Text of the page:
On Thursday, Nov. 25, 2021, multiple generations of the Koss family will no doubt gather around the family gathering spot and give thanks for the events that occurred earlier in the year that enabled insiders of Koss (NASDAQ:KOSS) to sell KOSS stock for thinkable profits.
On Jan. 22, the stereo headphones maker’s stock closed trading at $3.34. Four days later its shares galloped all the way to an all-time high of $127.45, before slowly returning to earth over the next three weeks.
As of market open of Feb. 24, KOSS stock is trading around $12 and seems ready to re-enter the single digits, where it’s traded for the better part of 13 years.
They say when opportunity knocks, you let it in. The Koss family did just that. Kudos to them for recognizing the Reddit hysteria for what it was: a once-or-twice-in-a-lifetime chance to cash in on all the hard work that’s gone into 63 years at the Koss family business.
While this is good news for the Koss family, it might not be your best bet until KOSS shares are once again penny stocks.
How Much Did the Koss Family Make From KOSS Stock?
According to CNBC, family members sold $31 million of Koss stock between $19 and $60 a share during the Reddit short-squeeze frenzy at the end of January. These sales were more than the entire market capitalization of the company prior to blasting off to $127.
At its current price, the stock sales represent approximately one-third of its market cap. At its all-time high, the Koss family’s 74.71% ownership stake as of August 2020, would have been worth $705 million [based on 7.4 million shares]. Today, if you assume the family didn’t sell any shares, the stake is worth $67 million.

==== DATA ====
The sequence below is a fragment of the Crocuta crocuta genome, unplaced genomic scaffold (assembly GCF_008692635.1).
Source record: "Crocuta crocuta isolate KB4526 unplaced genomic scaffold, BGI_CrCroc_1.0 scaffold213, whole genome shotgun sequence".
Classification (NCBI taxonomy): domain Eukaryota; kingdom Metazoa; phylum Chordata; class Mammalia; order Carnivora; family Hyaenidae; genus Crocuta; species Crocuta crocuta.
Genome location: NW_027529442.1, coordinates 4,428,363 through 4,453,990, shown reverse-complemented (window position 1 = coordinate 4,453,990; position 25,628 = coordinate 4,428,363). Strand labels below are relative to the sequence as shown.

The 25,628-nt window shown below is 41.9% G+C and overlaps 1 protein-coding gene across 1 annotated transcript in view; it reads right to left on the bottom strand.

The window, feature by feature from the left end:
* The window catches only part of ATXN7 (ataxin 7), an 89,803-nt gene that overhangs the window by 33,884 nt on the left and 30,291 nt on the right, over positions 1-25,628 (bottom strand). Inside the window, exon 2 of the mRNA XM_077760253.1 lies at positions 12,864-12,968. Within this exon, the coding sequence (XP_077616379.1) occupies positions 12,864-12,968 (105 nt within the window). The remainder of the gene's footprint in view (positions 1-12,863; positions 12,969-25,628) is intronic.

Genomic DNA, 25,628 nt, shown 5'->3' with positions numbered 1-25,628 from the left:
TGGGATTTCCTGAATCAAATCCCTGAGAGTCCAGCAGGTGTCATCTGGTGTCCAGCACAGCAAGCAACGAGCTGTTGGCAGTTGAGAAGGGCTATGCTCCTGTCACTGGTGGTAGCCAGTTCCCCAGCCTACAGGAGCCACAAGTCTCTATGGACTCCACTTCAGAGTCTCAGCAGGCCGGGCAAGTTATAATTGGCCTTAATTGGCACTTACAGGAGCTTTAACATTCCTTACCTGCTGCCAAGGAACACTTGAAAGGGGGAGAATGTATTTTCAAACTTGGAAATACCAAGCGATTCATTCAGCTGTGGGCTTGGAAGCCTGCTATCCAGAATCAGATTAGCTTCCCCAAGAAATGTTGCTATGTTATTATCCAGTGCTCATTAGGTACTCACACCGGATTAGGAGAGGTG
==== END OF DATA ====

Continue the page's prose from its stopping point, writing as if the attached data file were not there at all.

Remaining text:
Hey, I’d take that every day of the week and twice on Sundays.
Going through Koss’s Securities and Exchange Commission (SEC) Form 4s, from Jan. 27 through Feb. 5, Chief Executive Officer Michael J. Koss and Vice President of Sales John Koss Jr. acquired 515,000 shares through the vesting of options and sold 731,000, for net sales of 216,000.
Most of the vested options were granted at prices between $1.95 and $2.42 and sold for between $19 and over $60.
The best part about the sudden surge from the Koss’ perspective is that they got to benefit financially while maintaining complete control of the business. That’s a win/win in my book.
That doesn’t mean you should buy KOSS stock.
What’s Koss Worth?
As I said earlier, it’s traded in single digits for 13 years. Most of those years it was under $5, the ceiling price for a penny stock. So, let’s start with $5.
The latest Schedule 13D from Feb. 1, 2021, says there were 8.4 million shares outstanding. At $5, you’re talking about a market cap of $42 million. At the end of Q2 2021, it had net cash of $1.9.4 million for an enterprise value of $40.1 million. Given trailing 12-month free cash flow (FCF) of $1.7 million, it would have an FCF yield of 4.2%.
On the plus side, FCF has never been higher. The downside is that it’s trading around $12. That puts the actual FCF yield at 1.7% based on an enterprise value of $100 million.
Needless to say, every financial metric that you might use to evaluate Koss stock, screams expensive. Its price-to-sales ratio is 5.2x at the moment, five times its five-year average. Further, its enterprise value between 2016 and 2020 stayed in a tight range between $12 million and $25 million. At four times that early in 2021, it’s due for a comedown.
InvestorPlace’s Louis Navellier recently discussed why “Koss is a bit player in a headphone industry that’s dominated by Apple.” He compared Apple’s (NASDAQ:AAPL) AirPods over-ear headphones to Koss’s KPH7s, suggesting that the $519 difference in retail price between the two tells you all you need to know about the aspirational nature of each product.
To me, it would seem sensible for the Koss family to wait for the stock to return to its penny-stock roots, and then use some of its recent largesse to take the company private.
There’s no need for a business of this size and description to remain public. Thanks to Reddit, it can do so.
For anyone else, I’d move on. As my colleague said, there’s nothing to see here.
On the date of publication, Will Ashworth did not have (either directly or indirectly) any positions in the securities mentioned in this article.
Will Ashworth has written about investments full-time since 2008. Publications where he’s appeared include InvestorPlace, The Motley Fool Canada, Investopedia, Kiplinger, and several others in both the U.S. and Canada. He particularly enjoys creating model portfolios that stand the test of time. He lives in Halifax, Nova Scotia.